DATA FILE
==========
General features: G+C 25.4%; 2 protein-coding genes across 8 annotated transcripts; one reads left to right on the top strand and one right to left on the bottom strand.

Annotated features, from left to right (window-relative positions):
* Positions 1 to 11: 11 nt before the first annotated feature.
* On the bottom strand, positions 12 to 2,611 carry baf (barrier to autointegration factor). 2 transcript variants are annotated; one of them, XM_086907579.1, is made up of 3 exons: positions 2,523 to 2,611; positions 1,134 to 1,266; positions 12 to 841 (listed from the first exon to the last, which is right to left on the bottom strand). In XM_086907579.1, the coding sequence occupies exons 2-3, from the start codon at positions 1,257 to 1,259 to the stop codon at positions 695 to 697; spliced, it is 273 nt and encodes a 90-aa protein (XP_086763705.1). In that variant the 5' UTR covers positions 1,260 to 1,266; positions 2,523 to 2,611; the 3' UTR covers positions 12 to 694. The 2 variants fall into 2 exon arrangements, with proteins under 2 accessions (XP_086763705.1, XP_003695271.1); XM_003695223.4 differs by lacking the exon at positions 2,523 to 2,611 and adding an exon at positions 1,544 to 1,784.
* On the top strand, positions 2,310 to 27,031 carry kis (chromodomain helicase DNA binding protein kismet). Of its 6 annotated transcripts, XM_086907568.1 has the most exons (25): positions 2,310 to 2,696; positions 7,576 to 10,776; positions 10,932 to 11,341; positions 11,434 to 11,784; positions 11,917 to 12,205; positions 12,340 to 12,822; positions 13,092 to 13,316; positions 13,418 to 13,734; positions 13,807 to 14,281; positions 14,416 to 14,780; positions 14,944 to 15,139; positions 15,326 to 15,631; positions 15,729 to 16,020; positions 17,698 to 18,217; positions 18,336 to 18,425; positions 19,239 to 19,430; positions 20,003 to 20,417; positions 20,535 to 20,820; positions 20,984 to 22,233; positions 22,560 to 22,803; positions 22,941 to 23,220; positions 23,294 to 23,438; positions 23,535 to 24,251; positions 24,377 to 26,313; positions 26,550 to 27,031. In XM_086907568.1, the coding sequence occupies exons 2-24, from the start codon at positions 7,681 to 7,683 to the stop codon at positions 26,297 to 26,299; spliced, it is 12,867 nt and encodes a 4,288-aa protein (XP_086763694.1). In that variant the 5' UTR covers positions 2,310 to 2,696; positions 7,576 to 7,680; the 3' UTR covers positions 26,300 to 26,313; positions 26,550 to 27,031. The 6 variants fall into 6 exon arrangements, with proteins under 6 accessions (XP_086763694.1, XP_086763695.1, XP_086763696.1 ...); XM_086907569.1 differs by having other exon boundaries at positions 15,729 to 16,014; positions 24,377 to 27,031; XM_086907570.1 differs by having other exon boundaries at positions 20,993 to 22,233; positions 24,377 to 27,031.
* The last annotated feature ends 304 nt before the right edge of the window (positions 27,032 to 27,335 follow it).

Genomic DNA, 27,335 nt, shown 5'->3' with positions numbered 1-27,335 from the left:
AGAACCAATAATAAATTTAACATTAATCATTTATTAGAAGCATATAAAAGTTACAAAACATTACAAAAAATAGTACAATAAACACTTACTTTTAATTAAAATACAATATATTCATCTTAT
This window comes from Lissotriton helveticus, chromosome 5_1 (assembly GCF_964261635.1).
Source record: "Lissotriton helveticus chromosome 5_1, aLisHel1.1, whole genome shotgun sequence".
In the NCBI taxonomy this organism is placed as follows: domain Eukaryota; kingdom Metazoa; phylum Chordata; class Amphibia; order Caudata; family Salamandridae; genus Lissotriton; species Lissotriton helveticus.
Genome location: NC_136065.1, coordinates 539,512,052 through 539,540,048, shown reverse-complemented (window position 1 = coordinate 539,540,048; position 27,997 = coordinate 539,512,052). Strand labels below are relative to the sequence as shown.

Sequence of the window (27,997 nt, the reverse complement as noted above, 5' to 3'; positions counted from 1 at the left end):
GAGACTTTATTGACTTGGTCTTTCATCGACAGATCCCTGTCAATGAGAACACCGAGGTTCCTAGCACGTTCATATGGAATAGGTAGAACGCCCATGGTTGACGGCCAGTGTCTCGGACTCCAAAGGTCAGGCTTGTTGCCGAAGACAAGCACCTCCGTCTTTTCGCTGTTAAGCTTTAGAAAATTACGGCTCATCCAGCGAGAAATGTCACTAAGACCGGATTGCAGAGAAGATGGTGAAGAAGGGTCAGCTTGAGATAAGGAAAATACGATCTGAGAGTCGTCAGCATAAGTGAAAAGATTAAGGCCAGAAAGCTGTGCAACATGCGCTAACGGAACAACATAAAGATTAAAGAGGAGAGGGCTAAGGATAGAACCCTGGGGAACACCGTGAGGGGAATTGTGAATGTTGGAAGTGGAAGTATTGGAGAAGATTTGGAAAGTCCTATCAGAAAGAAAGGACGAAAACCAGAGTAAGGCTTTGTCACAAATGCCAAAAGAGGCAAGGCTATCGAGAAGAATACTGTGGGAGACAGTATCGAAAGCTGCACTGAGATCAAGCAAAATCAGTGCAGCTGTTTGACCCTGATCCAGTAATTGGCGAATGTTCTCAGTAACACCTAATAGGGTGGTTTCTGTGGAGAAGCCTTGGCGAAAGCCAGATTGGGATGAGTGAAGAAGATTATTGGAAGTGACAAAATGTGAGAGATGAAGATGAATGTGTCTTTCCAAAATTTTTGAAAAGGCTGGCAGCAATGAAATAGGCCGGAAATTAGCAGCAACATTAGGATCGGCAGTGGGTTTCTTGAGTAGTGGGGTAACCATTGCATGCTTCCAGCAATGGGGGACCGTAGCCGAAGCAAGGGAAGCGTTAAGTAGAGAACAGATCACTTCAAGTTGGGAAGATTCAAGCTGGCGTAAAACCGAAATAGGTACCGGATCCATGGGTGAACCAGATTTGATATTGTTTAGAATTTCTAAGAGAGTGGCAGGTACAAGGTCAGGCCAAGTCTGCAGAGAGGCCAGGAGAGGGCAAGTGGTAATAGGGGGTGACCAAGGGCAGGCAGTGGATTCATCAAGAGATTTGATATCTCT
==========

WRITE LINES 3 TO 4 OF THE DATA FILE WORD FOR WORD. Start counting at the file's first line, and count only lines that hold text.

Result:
* Positions 1 to 11: 11 nt before the first annotated feature.
* On the bottom strand, positions 12 to 2,611 carry baf (barrier to autointegration factor). 2 transcript variants are annotated; one of them, XM_086907579.1, is made up of 3 exons: positions 2,523 to 2,611; positions 1,134 to 1,266; positions 12 to 841 (listed from the first exon to the last, which is right to left on the bottom strand). In XM_086907579.1, the coding sequence occupies exons 2-3, from the start codon at positions 1,257 to 1,259 to the stop codon at positions 695 to 697; spliced, it is 273 nt and encodes a 90-aa protein (XP_086763705.1). In that variant the 5' UTR covers positions 1,260 to 1,266; positions 2,523 to 2,611; the 3' UTR covers positions 12 to 694. The 2 variants fall into 2 exon arrangements, with proteins under 2 accessions (XP_086763705.1, XP_003695271.1); XM_003695223.4 differs by lacking the exon at positions 2,523 to 2,611 and adding an exon at positions 1,544 to 1,784.